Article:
The Komagata Maru incident is understood as a historical injustice – racist exclusion of South Asians through policy, practice and popular beliefs. In 2008, 94 years after the incident, the first words of apology were uttered by both the provincial and federal governments. This is after many years of South Asian communities demanding recognition of the incident.
Apologies can be seen as a powerful tool, a form of reparation, a symbolic gesture and much more (or less). We invite you to consider the following questions as you explore this section:
- What is an apology?
- What does an apology do? And, for whom?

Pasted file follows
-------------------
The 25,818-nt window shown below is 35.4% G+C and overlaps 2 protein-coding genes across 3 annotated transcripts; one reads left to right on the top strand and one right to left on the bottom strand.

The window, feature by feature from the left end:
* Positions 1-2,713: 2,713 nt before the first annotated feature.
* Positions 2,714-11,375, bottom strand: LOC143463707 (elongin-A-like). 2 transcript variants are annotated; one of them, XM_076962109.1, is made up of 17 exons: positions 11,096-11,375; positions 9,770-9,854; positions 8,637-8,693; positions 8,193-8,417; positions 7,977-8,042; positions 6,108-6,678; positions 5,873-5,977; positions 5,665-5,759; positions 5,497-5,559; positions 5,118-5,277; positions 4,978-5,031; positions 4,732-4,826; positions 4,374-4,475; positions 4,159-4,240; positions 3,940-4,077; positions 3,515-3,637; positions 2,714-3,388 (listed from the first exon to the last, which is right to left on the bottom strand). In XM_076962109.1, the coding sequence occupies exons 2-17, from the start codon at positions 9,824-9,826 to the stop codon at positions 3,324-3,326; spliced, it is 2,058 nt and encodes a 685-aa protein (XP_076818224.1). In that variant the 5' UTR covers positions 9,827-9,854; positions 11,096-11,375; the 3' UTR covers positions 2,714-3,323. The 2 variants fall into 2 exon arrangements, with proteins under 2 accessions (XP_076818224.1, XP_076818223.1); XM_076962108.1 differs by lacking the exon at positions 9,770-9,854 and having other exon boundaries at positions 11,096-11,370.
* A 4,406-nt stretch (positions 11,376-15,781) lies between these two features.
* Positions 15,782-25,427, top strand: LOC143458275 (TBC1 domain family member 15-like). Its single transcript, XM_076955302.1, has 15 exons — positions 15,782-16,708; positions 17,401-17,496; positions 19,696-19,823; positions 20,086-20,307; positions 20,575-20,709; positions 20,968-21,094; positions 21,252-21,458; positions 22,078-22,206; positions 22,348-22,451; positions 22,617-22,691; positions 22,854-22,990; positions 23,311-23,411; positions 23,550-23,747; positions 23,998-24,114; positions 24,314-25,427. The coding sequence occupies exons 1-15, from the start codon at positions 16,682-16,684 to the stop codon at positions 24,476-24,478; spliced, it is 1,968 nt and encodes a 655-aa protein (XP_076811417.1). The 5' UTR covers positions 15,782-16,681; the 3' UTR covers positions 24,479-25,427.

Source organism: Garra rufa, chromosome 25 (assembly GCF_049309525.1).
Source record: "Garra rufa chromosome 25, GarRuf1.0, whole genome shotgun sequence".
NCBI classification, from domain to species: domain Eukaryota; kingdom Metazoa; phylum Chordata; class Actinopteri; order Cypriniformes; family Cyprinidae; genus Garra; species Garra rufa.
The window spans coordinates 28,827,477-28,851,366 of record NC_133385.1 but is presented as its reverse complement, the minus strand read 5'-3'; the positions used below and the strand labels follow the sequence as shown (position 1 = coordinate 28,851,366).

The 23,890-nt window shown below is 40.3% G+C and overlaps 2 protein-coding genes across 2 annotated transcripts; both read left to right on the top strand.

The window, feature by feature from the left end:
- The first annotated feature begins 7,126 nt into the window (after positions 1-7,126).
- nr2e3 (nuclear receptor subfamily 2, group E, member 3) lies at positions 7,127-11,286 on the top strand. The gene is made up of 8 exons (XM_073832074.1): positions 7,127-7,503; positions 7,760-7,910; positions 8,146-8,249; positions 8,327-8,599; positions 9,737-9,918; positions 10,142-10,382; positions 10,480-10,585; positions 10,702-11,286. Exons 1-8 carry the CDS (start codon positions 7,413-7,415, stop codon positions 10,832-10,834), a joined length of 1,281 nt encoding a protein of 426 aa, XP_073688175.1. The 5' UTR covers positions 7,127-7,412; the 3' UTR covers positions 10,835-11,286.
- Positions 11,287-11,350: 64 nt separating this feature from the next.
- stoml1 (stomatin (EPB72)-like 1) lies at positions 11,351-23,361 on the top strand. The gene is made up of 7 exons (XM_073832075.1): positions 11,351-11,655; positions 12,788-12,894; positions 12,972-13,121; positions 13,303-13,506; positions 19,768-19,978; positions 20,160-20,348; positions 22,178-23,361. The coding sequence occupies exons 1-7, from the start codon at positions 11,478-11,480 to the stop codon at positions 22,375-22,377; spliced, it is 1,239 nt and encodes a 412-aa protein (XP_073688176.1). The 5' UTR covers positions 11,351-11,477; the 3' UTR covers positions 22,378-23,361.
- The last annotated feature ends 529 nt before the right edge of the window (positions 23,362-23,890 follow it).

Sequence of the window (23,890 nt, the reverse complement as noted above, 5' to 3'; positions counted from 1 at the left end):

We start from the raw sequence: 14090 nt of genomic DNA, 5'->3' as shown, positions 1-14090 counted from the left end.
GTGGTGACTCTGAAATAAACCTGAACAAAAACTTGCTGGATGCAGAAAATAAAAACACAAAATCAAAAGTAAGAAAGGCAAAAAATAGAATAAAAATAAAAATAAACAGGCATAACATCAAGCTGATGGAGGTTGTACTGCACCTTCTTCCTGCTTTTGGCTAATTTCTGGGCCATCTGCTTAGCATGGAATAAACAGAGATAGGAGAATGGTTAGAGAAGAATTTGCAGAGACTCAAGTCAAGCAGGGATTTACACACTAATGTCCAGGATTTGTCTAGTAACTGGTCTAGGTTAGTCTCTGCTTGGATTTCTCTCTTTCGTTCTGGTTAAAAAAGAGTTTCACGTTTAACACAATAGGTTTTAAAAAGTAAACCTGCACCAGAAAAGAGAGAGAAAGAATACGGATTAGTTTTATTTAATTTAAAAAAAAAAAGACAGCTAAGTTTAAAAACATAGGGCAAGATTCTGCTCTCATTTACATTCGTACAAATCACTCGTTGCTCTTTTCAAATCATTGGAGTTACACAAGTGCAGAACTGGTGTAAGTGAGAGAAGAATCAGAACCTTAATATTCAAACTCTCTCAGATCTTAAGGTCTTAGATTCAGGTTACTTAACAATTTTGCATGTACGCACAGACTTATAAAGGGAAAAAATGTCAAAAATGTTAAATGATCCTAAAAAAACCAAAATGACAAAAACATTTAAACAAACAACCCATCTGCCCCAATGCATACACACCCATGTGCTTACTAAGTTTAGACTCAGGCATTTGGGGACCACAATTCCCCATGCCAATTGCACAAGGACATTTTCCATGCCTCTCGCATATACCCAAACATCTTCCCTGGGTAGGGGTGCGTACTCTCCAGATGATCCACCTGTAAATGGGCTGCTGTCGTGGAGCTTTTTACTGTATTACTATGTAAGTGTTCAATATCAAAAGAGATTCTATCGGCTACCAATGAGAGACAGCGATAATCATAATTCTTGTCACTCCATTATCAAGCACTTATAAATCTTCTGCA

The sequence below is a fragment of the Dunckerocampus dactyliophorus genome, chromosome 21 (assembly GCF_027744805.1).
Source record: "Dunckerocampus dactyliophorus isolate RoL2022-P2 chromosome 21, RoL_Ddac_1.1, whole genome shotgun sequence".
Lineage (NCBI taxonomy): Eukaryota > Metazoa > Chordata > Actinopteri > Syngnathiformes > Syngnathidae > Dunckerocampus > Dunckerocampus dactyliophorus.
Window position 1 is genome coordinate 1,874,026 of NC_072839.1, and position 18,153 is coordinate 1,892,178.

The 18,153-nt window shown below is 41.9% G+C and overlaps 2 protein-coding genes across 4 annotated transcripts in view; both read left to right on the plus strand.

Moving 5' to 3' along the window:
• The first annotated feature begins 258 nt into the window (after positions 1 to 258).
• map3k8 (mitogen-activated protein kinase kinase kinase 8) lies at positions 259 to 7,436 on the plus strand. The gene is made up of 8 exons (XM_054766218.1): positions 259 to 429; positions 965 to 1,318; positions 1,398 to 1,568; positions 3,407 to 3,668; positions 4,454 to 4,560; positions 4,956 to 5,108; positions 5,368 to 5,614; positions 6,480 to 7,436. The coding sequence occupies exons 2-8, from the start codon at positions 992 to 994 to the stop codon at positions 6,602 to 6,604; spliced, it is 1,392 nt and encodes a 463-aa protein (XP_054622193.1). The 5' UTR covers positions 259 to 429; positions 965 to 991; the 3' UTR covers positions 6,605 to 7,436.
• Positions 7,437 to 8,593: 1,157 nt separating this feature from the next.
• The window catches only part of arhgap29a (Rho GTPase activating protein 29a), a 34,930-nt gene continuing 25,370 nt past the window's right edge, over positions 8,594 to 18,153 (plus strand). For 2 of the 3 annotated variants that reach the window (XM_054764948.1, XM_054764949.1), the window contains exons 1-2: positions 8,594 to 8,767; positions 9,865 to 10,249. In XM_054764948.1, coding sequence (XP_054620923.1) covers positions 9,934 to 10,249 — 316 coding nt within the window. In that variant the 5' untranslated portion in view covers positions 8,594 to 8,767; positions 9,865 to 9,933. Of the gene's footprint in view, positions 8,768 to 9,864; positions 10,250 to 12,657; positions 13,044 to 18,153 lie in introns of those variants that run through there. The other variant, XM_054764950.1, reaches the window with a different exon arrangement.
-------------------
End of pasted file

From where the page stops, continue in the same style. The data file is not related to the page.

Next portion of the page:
- How can we reconcile the current context with the apologies?
There have been mixed responses to Prime Minister Stephen Harper’s 2008 apology and some community members have demanded a formal apology in the House of Commons, in line with the venue for other apologies for historical injustices in Canada. This connection amongst apologies will be discussed in this section, as well as details of both the provincial and federal apologies.
The invitation still stands: reflect and consider the deep complexities of apologizing for the explicitly racist exclusion of the passengers of the Komagata Maru after almost a century.